It must be tough to be an English novelist. Or at least a certain type of English novelist, of a certain English vintage, from a certain English background. There are duties to uphold, expectations to fulfil. It’s easy to be embarrassed to be English, embarrassed by privilege, entitlement and insular prejudice. It’s easy to feel guilt by association. Oddly, this means that the caricature of Englishness – the condition of being awkward, self-abasing, endlessly apologetic – is much closer to the experience of being English than you would expect from a caricature.
Ian McEwan’s new novel is as English as they come. The ‘lessons’ of the title aren’t meant to be lessons in how to write an English novel, but they might as well be: it’s the sort of book only an English man of a certain age would set out to write – and the sort of book such a man will one day inevitably write if he’s fully committed to his role. It’s not an autobiography, but it’s close, much closer than the ‘autobiographical novel’ usually is, or than ‘autofiction’ is. Autofiction typically shows what it’s like to exist in a single period of life through an assembly of indicative moments. Instead, like a biography of Dickens or Byron, this book is nearly cradle to grave: it describes sixty years of a life from the perspective of a man who wants to know what accidents led him to be where and who he is. It’s a reminiscence, sometimes fond, sometimes self-flagellating – and, for large stretches, it’s properly, Englishly, boring.
The protagonist, Roland Baines, was born in June 1948, which makes him the same age as Ian McEwan and a few months older than King Charles. Like McEwan, he spent his earliest years in Tripoli – his father, like McEwan’s, was posted there as a British army officer – and was sent back aged eleven to an England still shaped by the war, for a boarding school education at the hands of teachers who had experienced ‘service’: ‘The world war remained a presence, a shadow, but also a light, the source of virtue and meaning.’ The headmaster is a ‘genial, decent bumbling sort of fellow, a rugby blue who was known to call his wife by the name of George’. These teachers may look formidable in their black gowns but they’re kindly enough, insisting on the spirit of fairness. Of course, as McEwan is keen to let his younger readers know, corporal punishment still took place in this era, and ‘the honourable thing was to take your beating with a look of insouciance and without making a sound.’ The stirrings of the 1960s are beginning to make themselves felt, however, and on an excursion to see the B-52 bombers at the nearby RAF Lakenheath – McEwan’s fictional school, Berners, is just outside Ipswich, on the same spot as his own alma mater, Woolverstone Hall – some of the older boys wear CND badges. This small act of defiance earns them a caning, as it must, but no serious penalty: after all, they were only doing what they thought was right – and that’s all one can ask.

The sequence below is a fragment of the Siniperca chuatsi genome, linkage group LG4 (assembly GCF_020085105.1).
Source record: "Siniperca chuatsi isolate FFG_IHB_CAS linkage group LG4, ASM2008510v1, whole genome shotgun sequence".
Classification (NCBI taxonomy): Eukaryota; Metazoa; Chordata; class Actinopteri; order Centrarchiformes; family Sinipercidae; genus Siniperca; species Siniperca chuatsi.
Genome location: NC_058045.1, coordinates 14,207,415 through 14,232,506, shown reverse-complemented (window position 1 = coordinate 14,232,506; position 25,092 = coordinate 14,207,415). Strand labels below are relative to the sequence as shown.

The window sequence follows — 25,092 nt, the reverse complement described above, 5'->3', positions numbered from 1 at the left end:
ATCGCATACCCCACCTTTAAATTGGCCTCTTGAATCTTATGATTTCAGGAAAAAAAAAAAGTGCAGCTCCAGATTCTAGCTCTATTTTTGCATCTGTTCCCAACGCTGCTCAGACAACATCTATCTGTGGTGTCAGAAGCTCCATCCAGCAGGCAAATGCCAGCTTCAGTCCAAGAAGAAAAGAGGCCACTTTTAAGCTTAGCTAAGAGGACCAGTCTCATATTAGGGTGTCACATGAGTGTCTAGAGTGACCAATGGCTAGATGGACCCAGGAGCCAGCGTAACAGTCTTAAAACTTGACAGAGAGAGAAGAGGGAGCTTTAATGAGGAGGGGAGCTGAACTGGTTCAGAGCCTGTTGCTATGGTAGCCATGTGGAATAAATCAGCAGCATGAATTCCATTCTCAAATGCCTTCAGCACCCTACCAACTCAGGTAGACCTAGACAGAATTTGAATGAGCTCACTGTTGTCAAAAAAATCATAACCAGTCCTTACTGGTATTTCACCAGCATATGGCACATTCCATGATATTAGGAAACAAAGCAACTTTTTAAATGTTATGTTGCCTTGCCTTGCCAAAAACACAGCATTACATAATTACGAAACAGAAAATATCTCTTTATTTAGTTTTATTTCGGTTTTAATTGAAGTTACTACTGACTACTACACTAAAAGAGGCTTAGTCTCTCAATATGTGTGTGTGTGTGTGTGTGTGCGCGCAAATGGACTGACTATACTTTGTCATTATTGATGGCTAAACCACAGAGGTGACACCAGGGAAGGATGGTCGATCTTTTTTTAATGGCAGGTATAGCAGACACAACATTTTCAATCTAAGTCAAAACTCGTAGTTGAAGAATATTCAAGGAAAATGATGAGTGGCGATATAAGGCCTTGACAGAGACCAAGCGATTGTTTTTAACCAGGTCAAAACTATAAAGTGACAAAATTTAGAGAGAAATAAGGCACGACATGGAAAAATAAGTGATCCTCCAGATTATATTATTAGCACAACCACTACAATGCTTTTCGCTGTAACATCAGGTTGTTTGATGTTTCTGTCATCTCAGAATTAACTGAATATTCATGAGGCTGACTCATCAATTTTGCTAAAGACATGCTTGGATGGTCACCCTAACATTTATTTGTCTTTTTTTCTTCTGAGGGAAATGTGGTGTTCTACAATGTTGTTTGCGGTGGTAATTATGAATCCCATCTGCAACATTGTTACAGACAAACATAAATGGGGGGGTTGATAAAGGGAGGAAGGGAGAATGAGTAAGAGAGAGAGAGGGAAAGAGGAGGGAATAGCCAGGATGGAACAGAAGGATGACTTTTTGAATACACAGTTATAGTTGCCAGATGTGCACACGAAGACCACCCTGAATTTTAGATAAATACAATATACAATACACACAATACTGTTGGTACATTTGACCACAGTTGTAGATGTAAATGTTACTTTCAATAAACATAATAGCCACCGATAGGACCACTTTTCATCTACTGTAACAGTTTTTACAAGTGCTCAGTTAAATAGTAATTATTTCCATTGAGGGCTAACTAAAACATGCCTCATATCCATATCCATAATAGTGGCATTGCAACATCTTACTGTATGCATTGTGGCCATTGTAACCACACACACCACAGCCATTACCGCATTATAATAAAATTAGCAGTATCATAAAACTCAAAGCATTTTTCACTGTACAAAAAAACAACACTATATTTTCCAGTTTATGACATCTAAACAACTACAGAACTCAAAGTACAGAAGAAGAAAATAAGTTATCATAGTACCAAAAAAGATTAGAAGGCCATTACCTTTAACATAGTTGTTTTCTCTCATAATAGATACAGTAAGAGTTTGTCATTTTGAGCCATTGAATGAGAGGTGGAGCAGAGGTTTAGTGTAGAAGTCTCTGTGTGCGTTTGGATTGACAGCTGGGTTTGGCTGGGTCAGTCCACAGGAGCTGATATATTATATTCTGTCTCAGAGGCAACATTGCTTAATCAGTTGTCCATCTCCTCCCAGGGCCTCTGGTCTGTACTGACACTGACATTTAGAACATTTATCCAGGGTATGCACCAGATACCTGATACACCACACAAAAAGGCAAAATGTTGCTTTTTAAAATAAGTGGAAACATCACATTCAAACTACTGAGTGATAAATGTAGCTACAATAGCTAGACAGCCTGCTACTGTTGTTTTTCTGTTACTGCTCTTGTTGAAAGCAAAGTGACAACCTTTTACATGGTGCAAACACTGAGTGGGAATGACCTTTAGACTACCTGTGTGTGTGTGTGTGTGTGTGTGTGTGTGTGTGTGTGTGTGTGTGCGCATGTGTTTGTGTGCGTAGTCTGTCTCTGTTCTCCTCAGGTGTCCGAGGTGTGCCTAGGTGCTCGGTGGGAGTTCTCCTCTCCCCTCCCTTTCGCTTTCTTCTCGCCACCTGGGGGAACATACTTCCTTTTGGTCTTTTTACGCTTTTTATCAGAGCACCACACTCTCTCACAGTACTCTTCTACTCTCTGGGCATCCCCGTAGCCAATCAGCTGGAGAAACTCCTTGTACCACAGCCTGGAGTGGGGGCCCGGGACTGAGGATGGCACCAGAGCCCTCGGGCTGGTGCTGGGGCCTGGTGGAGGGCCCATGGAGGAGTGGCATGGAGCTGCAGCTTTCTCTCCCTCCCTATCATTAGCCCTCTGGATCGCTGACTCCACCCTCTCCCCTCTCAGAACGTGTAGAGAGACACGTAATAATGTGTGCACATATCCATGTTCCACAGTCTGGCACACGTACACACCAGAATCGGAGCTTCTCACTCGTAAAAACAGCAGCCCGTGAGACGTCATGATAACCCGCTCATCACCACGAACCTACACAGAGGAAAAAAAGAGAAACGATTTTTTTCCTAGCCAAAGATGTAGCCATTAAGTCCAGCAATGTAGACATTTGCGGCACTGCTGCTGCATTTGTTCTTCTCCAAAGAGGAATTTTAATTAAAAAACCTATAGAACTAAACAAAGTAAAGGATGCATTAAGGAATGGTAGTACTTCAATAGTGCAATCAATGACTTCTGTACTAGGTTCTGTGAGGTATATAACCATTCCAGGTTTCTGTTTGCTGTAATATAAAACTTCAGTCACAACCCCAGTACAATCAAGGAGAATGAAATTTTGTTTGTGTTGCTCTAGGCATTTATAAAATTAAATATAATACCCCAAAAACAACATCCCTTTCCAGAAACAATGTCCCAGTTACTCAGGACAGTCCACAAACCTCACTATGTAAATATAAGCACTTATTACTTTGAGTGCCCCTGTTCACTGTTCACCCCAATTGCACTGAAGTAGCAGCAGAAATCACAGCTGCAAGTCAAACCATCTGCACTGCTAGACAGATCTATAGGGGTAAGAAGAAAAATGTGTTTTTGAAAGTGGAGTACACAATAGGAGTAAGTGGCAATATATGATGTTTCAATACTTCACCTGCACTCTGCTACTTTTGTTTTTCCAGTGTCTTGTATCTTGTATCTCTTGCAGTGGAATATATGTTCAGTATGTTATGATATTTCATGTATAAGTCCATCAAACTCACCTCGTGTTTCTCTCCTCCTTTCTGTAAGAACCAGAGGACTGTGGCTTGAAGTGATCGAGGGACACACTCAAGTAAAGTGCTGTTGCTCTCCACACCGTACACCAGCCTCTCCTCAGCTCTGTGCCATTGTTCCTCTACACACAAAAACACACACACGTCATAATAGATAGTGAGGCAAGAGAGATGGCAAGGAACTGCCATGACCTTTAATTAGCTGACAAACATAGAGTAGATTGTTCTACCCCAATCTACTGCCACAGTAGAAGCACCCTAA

The guiding principles of the school – that you should do your best, that it’s all right just to be good enough, that you should never complain or make a fuss – seem to inform the rest of Roland’s life. It’s a condition of the English boarding school education, as it wishes itself to be, that it should be formative, providing experiences that will stand you in good stead throughout adulthood. Traditionally, of course, these experiences include things like the group masturbation session Roland remembers: ‘The two boys removed their pyjama bottoms. Roland had never seen pubic hair before or a mature penis or an erection. At a shout the two began to masturbate in a frenzy, a blur of pumping fists,’ with the winner being the one to ‘orgasm first, perhaps furthest’. It isn’t obvious what sort of adulthood this particular life lesson is meant to prepare you for – but who’s to argue with education?